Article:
Property baron Nicholas Van Hoogstraten, who began the construction ofÂ Hamilton Palace, near Uckfield in East Sussex in 1985, has long since left British shores to further his business interests in Zimbabwe.
The controversial businessman, who was once jailed for paying thugs to hurl a grenade into a rival’s home, started building the home – complete with its own mausoleum – in order to house his vast art collection.
It’s not clear if Hoogstraten still owns the property – he long ago claimed to have transferred many of his assets into his children’s names.
However, a local resident has now complained that construction work on the property stopped long ago and it is simply going to waste, The Mirror reported.
Neighbour Richard Baxter told the paper: â€œWith all the housing problems we have in this country surely the building can be put to good use. It’s a disgrace that it is just going to ruin.â€
Hoogstraten made his fortune as a slum landlord in Britain but is better known for his court case regarding the gruesome gangland slaying of a business rival, who was stabbed five times before being shot in the head.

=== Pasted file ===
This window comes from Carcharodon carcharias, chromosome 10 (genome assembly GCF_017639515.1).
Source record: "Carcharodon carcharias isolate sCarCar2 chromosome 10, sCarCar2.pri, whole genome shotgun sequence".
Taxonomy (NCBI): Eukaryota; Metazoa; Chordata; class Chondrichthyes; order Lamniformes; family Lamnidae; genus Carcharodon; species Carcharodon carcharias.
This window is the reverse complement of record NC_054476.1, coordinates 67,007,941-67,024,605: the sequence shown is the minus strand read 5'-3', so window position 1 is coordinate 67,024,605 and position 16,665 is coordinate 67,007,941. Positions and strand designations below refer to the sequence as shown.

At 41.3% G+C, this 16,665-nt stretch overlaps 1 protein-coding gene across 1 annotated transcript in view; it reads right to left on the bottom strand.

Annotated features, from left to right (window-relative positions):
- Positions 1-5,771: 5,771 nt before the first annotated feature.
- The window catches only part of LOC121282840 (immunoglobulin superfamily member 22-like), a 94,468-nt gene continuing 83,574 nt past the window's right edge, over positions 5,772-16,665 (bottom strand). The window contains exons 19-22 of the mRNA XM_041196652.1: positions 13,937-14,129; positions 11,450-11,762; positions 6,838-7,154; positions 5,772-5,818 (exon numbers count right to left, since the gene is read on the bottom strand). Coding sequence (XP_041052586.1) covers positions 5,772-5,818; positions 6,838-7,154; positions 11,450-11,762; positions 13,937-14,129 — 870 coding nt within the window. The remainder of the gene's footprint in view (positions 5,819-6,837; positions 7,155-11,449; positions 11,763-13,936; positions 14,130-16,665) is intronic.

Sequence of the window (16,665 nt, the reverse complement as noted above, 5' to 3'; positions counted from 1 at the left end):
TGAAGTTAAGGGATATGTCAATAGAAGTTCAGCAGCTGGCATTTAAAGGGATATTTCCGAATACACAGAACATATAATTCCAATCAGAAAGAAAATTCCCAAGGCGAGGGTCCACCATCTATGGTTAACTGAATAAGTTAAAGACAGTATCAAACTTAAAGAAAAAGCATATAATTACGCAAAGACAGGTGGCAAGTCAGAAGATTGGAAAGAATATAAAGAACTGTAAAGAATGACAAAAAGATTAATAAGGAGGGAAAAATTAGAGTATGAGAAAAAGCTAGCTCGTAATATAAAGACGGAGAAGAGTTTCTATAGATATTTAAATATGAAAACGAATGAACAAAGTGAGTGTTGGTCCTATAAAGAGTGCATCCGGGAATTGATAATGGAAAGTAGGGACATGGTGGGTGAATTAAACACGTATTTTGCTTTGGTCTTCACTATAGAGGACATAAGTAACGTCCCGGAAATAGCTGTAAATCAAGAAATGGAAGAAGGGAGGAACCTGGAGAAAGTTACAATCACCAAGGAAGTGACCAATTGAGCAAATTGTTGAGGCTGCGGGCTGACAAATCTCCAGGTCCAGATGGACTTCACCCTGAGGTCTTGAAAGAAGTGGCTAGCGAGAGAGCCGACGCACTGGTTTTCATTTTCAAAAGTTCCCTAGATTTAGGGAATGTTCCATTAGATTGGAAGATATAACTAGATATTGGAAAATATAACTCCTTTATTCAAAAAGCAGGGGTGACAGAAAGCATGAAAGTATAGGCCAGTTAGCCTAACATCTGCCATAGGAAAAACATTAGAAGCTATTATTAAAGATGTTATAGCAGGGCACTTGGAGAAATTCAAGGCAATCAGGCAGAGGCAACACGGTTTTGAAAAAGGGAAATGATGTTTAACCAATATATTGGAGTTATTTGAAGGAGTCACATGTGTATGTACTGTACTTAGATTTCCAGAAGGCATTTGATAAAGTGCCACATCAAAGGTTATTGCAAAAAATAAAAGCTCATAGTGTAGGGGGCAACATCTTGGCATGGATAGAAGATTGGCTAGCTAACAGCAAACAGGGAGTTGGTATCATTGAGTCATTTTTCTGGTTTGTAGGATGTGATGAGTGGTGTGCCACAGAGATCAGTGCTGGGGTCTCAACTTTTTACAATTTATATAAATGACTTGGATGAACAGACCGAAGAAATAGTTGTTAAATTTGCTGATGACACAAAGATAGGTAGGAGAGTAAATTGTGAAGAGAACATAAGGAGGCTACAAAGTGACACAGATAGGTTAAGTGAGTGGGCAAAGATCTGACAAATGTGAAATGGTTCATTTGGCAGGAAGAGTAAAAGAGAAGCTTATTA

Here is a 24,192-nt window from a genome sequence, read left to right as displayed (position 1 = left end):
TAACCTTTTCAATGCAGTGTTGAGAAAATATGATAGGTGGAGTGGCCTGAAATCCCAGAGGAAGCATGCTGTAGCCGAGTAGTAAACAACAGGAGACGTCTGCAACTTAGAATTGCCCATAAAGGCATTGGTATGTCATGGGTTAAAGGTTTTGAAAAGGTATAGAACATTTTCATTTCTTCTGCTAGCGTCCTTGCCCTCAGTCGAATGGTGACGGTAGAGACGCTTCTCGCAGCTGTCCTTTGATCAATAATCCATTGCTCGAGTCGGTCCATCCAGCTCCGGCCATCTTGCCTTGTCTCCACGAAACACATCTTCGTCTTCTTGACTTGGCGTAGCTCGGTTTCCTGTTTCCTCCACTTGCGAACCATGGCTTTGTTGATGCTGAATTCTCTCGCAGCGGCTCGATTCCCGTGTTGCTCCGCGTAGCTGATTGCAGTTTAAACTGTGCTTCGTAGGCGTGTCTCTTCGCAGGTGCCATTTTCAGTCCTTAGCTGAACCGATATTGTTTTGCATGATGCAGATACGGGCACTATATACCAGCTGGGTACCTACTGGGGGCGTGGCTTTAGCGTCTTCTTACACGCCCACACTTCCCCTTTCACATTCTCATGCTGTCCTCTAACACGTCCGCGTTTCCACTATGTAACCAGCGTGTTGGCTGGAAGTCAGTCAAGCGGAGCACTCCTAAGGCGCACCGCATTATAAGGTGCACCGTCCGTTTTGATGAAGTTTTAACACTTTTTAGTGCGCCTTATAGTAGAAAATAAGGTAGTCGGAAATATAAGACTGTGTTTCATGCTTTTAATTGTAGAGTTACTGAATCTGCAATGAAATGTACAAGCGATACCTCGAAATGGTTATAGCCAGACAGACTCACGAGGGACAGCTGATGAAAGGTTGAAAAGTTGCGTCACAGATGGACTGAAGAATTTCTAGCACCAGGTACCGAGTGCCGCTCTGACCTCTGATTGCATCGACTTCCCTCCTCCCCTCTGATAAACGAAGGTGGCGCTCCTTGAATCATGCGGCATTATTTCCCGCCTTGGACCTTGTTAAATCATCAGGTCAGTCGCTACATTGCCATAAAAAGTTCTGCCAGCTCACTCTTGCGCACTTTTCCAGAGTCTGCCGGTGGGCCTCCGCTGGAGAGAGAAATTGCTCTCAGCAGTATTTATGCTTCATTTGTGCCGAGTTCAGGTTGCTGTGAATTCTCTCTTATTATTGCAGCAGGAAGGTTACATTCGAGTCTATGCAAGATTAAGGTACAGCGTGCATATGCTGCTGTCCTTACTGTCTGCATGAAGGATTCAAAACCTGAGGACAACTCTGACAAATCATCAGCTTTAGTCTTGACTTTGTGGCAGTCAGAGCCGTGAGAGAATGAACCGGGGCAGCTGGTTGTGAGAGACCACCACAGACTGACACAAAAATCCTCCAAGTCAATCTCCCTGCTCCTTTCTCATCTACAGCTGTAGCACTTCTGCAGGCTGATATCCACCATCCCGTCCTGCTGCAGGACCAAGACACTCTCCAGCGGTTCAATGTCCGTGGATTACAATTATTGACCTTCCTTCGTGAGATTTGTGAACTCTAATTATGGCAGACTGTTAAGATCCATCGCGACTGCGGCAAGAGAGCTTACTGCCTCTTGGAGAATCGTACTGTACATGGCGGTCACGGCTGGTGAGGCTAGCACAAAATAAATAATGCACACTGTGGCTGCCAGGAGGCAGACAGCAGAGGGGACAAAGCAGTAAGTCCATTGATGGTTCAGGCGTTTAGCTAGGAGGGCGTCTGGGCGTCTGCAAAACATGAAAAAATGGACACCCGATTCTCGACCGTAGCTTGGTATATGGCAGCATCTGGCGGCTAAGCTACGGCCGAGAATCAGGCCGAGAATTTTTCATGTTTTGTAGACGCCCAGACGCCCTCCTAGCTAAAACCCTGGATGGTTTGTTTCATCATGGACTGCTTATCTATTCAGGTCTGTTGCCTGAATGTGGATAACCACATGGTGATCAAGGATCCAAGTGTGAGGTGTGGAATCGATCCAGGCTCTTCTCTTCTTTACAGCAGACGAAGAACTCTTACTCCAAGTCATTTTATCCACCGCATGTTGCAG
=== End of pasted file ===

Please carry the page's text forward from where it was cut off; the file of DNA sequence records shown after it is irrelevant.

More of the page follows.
Van Hoogstraten was exonerated of any blame in the killing.
Once described by a judge as a â€˜self-imagined devil who thinks he is an emissary of Beelzebubâ€™, Hoogstraten was born in Bognor in 1946 and as an 11-year-old schoolboy started selling stamps to noted collectors.
It later transpired that the young Hoogstraten, who claimed to have a stamp collection worth Â£30,000, had hired classmates to steal the stamps for him from specialist shops.
By the time he was 14, he had taken to wearing a suit to school and would excuse himself from lessons to sit in an empty classroom, where he would read the Financial Times and attend to business deals.
As a teenager, he started a loan-shark business that saw him take property deeds as collateral for loans. He also ran nightclubs in Brighton and once called Rod Stewart, the rock star, a greedy â€˜little runtâ€™ in a row over takings.
He also picked up a conviction for organising a henchman to throw a grenade at a priest, as well as the 2002 conviction for manslaughter for the killing of that business rival.
The verdict was overturned on appeal, but he was ordered to pay the victimâ€™s family Â£6 million (US$8.6m) in a civil case in 2005.
Post published in: Economy